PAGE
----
Shipping by Road or Rail: Pros & Cons
[Updated June 2023]
When it comes to freight transportation, there are several modes of transport: such as road (trucks), rail (trains), air (planes), sea (ships), and intermodal (a combination of two or more modes). Road and rail transport are the two modes used for the movement of goods overland and across continents.
So, what are the main differences between them?
Road transport is the most commonly used mode of transport for the movement of goods. Many day-to-day items such as groceries, flowers, fruits, and dry goods are moved all across countries and continents using road freight. As they say, ”If you got it, a trucker brought it!” Road freight is widely used for the distribution and delivery of retail and other forms of cargo from and to various distribution centers (DCs).
Rail transport is a commonly used mode of transport, especially in countries and continents with long transit times such as China, Russia, the USA, and parts of Europe. Freight trains are capable of carrying various types of cargo such as freight containers, vehicles, livestock, commodities such as grains, coal, minerals, metals, etc.
Road vs. Rail
|Freight can be delivered quickly as per a set schedule
|Limitations such as cargo size and weights may be applicable for road weight across various states
|Cost-effective and economical especially over short distances
|It may not be a cost-effective option across longer distances
|Used for the long haul, short-haul, local, and over border movements
|Slower than rail over long distances
|Full door to door movement
|Limitations due to weather and road conditions
|An easier option for tracking cargo movement through GPS and satellite tracking
|Not as environmentally friendly as rail
|A greener option for transport as trains burn less fuel per ton-mile than road vehicles
|Additional costs to move a container from railhead to final destination, mostly using road freight.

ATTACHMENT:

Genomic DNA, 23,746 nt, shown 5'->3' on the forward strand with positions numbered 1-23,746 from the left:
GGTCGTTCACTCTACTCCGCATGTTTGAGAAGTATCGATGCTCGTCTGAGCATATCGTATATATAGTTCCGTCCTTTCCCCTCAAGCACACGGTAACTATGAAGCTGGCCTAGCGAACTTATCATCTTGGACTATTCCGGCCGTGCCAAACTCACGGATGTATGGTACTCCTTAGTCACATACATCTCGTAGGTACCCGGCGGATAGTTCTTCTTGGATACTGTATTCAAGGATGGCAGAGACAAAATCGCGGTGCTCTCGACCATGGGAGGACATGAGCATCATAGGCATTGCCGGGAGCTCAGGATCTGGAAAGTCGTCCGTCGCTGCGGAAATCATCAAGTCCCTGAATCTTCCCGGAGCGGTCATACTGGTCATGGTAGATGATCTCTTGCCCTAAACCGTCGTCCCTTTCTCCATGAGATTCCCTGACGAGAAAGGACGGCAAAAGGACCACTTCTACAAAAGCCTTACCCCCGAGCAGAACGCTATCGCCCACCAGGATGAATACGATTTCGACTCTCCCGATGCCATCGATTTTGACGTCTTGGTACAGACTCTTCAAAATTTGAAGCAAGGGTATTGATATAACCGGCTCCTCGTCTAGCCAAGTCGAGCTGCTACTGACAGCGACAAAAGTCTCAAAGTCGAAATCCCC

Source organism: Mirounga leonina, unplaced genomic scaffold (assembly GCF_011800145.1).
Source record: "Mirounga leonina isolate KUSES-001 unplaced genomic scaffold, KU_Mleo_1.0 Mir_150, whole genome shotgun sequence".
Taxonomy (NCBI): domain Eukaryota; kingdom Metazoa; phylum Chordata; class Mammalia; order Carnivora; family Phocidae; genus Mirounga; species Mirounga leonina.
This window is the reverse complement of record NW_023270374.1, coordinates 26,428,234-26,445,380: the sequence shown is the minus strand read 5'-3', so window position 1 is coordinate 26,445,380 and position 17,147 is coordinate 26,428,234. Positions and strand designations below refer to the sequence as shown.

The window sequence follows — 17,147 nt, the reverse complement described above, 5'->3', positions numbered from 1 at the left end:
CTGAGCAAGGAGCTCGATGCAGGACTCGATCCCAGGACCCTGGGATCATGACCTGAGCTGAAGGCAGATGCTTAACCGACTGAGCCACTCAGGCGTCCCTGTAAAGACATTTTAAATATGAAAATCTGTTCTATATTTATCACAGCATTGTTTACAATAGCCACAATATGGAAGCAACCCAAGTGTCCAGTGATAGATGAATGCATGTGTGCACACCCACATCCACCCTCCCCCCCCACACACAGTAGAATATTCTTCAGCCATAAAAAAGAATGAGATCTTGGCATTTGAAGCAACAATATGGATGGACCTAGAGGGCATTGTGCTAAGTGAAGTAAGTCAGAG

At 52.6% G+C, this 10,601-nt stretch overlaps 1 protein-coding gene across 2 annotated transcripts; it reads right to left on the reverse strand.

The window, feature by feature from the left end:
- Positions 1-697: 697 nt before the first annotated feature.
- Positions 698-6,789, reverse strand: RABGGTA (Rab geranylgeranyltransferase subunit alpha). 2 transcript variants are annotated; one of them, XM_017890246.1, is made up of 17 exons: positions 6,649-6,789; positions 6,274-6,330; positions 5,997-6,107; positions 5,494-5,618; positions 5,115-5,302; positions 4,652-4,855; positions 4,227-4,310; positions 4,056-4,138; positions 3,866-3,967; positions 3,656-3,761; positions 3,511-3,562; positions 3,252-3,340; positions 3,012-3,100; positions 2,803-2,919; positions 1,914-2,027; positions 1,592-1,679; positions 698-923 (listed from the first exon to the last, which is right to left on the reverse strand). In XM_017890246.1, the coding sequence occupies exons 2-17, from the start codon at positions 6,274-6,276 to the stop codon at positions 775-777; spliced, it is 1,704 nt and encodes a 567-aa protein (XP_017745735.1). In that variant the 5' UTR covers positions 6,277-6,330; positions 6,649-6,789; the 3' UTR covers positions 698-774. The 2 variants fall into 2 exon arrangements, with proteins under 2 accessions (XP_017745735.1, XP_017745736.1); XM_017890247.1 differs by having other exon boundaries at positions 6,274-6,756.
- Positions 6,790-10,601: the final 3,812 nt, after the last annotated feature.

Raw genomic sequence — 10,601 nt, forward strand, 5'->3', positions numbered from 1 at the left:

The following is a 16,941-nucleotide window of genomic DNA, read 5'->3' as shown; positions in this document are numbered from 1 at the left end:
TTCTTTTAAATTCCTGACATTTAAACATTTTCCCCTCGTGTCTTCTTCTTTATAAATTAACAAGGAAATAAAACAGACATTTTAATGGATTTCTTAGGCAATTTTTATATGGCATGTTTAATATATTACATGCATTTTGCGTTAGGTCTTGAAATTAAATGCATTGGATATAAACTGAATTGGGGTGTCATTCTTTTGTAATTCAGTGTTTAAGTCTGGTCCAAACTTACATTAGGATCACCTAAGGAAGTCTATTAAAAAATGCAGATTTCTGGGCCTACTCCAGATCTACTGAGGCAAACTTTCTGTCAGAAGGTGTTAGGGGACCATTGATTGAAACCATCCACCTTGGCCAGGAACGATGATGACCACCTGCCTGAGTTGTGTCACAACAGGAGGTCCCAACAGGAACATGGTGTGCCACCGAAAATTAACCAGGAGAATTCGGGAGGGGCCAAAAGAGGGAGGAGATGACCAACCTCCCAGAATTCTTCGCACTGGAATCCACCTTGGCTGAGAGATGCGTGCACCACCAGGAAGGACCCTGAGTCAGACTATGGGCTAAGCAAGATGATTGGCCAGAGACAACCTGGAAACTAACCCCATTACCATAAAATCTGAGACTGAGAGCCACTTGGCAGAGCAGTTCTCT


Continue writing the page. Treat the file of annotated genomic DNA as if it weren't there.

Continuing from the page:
|Freight trains carry more freight at the same time compared to road transport
|Possible delays in cross border due to change of train operators
|On average, long-distance freight movement is cheaper and quicker by rail
|Not economically viable across shorter distances
|Freight trains have proven to be transit-sensitive even more than ocean freight delivering cargo from China to Europe in as less as 18 days compared to 44 days by sea
|Abnormal cargoes cannot be moved in normal rail wagons
Here’s some additional information that can’t quite fit into neat little boxes. If you’re shipping LTL freight via rail over a long distance, your cargo is much less likely to be loaded or unloaded multiple times, as it is with trucks. As soon as your shipment is loaded from a truck onto a train, it is likely to not be touched until it reaches its destination city.
This is useful as with more handling, the chances of damage increase, especially if you’re shipping fragile cargo.
On the other side, road freight gets unloaded and redistributed at each terminal for further transport which means more handling, which means higher chances that something goes wrong.
We mentioned that over long distances trains are faster, but they are also a safer and greener option to boot. That’s partly because trains don’t get stuck in traffic. They have a single rail line which they follow to where they need to go. Unfortunately, the railroads in the USA aren’t that numerous anymore which means that there are fewer lanes than there are with road carriers.
Notwithstanding these pros and cons, these two modes of transport can be combined together to offer the customer an intermodal (or multimodal) mode of transport, where both these modes come together to provide a combined road/rail move to offer the customer a seamless door to door transport option
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